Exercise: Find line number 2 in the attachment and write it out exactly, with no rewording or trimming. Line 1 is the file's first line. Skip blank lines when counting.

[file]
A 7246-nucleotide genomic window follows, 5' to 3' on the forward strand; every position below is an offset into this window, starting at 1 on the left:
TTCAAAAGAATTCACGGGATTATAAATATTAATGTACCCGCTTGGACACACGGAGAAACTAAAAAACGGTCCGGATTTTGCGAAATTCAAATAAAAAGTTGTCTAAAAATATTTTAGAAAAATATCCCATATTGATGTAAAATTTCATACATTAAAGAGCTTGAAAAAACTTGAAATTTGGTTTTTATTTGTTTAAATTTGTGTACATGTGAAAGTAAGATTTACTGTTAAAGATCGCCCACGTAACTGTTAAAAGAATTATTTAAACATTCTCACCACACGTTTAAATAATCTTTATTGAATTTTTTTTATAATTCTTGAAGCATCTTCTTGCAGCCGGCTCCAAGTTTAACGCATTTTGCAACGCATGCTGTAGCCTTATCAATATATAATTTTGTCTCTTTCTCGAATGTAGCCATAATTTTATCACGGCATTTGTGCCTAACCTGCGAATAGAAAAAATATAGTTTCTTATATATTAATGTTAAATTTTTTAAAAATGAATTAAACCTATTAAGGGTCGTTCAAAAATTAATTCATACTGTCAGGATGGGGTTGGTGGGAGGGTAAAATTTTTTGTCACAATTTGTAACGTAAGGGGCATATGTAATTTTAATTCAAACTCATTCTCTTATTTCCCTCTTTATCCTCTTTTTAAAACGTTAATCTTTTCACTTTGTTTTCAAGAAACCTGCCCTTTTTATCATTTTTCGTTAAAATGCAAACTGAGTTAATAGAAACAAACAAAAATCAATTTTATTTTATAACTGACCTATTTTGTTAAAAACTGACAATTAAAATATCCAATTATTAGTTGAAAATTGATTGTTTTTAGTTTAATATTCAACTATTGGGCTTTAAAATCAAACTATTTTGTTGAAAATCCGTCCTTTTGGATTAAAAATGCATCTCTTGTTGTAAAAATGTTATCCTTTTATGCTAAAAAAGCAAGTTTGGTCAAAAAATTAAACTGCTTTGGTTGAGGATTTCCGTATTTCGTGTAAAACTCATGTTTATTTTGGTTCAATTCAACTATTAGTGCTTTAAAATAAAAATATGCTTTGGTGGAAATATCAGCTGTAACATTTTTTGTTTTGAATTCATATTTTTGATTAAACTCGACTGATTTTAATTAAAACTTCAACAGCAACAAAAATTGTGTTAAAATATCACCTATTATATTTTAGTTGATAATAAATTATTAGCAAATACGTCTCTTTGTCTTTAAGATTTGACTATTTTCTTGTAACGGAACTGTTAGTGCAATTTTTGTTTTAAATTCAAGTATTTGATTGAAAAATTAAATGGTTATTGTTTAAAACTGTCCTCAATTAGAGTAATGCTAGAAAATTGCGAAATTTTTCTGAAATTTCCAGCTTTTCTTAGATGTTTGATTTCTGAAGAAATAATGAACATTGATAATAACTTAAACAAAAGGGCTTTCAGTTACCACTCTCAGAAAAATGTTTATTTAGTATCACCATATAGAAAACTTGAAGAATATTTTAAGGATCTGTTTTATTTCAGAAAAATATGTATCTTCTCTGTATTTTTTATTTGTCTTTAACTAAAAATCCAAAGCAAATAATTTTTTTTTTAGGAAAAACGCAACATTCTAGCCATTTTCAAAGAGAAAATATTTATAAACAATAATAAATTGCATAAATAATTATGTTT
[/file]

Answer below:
TTCAAAAGAATTCACGGGATTATAAATATTAATGTACCCGCTTGGACACACGGAGAAACTAAAAAACGGTCCGGATTTTGCGAAATTCAAATAAAAAGTTGTCTAAAAATATTTTAGAAAAATATCCCATATTGATGTAAAATTTCATACATTAAAGAGCTTGAAAAAACTTGAAATTTGGTTTTTATTTGTTTAAATTTGTGTACATGTGAAAGTAAGATTTACTGTTAAAGATCGCCCACGTAACTGTTAAAAGAATTATTTAAACATTCTCACCACACGTTTAAATAATCTTTATTGAATTTTTTTTATAATTCTTGAAGCATCTTCTTGCAGCCGGCTCCAAGTTTAACGCATTTTGCAACGCATGCTGTAGCCTTATCAATATATAATTTTGTCTCTTTCTCGAATGTAGCCATAATTTTATCACGGCATTTGTGCCTAACCTGCGAATAGAAAAAATATAGTTTCTTATATATTAATGTTAAATTTTTTAAAAATGAATTAAACCTATTAAGGGTCGTTCAAAAATTAATTCATACTGTCAGGATGGGGTTGGTGGGAGGGTAAAATTTTTTGTCACAATTTGTAACGTAAGGGGCATATGTAATTTTAATTCAAACTCATTCTCTTATTTCCCTCTTTATCCTCTTTTTAAAACGTTAATCTTTTCACTTTGTTTTCAAGAAACCTGCCCTTTTTATCATTTTTCGTTAAAATGCAAACTGAGTTAATAGAAACAAACAAAAATCAATTTTATTTTATAACTGACCTATTTTGTTAAAAACTGACAATTAAAATATCCAATTATTAGTTGAAAATTGATTGTTTTTAGTTTAATATTCAACTATTGGGCTTTAAAATCAAACTATTTTGTTGAAAATCCGTCCTTTTGGATTAAAAATGCATCTCTTGTTGTAAAAATGTTATCCTTTTATGCTAAAAAAGCAAGTTTGGTCAAAAAATTAAACTGCTTTGGTTGAGGATTTCCGTATTTCGTGTAAAACTCATGTTTATTTTGGTTCAATTCAACTATTAGTGCTTTAAAATAAAAATATGCTTTGGTGGAAATATCAGCTGTAACATTTTTTGTTTTGAATTCATATTTTTGATTAAACTCGACTGATTTTAATTAAAACTTCAACAGCAACAAAAATTGTGTTAAAATATCACCTATTATATTTTAGTTGATAATAAATTATTAGCAAATACGTCTCTTTGTCTTTAAGATTTGACTATTTTCTTGTAACGGAACTGTTAGTGCAATTTTTGTTTTAAATTCAAGTATTTGATTGAAAAATTAAATGGTTATTGTTTAAAACTGTCCTCAATTAGAGTAATGCTAGAAAATTGCGAAATTTTTCTGAAATTTCCAGCTTTTCTTAGATGTTTGATTTCTGAAGAAATAATGAACATTGATAATAACTTAAACAAAAGGGCTTTCAGTTACCACTCTCAGAAAAATGTTTATTTAGTATCACCATATAGAAAACTTGAAGAATATTTTAAGGATCTGTTTTATTTCAGAAAAATATGTATCTTCTCTGTATTTTTTATTTGTCTTTAACTAAAAATCCAAAGCAAATAATTTTTTTTTTAGGAAAAACGCAACATTCTAGCCATTTTCAAAGAGAAAATATTTATAAACAATAATAAATTGCATAAATAATTATGTTT